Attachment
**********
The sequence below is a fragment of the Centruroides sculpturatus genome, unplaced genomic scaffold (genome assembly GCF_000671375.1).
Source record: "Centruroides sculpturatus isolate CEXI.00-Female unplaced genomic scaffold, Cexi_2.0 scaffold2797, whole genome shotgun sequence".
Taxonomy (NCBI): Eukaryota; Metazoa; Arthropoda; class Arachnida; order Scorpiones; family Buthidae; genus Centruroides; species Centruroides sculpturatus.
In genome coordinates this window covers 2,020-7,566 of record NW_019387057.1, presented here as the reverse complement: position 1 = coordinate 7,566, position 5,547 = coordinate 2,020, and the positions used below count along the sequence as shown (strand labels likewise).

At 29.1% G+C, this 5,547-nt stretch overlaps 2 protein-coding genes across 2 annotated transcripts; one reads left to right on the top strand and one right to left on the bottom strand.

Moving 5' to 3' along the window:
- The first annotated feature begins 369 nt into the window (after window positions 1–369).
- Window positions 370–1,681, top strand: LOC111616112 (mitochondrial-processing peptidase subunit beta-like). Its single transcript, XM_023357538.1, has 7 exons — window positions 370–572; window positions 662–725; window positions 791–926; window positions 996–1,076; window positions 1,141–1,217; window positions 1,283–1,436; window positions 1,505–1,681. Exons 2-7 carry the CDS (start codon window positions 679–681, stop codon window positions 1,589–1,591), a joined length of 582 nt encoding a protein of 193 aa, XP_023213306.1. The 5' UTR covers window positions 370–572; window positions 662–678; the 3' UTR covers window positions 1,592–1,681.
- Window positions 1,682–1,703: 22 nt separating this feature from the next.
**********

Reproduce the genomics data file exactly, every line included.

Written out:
The sequence below is a fragment of the Centruroides sculpturatus genome, unplaced genomic scaffold (genome assembly GCF_000671375.1).
Source record: "Centruroides sculpturatus isolate CEXI.00-Female unplaced genomic scaffold, Cexi_2.0 scaffold2797, whole genome shotgun sequence".
Taxonomy (NCBI): Eukaryota; Metazoa; Arthropoda; class Arachnida; order Scorpiones; family Buthidae; genus Centruroides; species Centruroides sculpturatus.
In genome coordinates this window covers 2,020-7,566 of record NW_019387057.1, presented here as the reverse complement: position 1 = coordinate 7,566, position 5,547 = coordinate 2,020, and the positions used below count along the sequence as shown (strand labels likewise).

At 29.1% G+C, this 5,547-nt stretch overlaps 2 protein-coding genes across 2 annotated transcripts; one reads left to right on the top strand and one right to left on the bottom strand.

Moving 5' to 3' along the window:
- The first annotated feature begins 369 nt into the window (after window positions 1–369).
- Window positions 370–1,681, top strand: LOC111616112 (mitochondrial-processing peptidase subunit beta-like). Its single transcript, XM_023357538.1, has 7 exons — window positions 370–572; window positions 662–725; window positions 791–926; window positions 996–1,076; window positions 1,141–1,217; window positions 1,283–1,436; window positions 1,505–1,681. Exons 2-7 carry the CDS (start codon window positions 679–681, stop codon window positions 1,589–1,591), a joined length of 582 nt encoding a protein of 193 aa, XP_023213306.1. The 5' UTR covers window positions 370–572; window positions 662–678; the 3' UTR covers window positions 1,592–1,681.
- Window positions 1,682–1,703: 22 nt separating this feature from the next.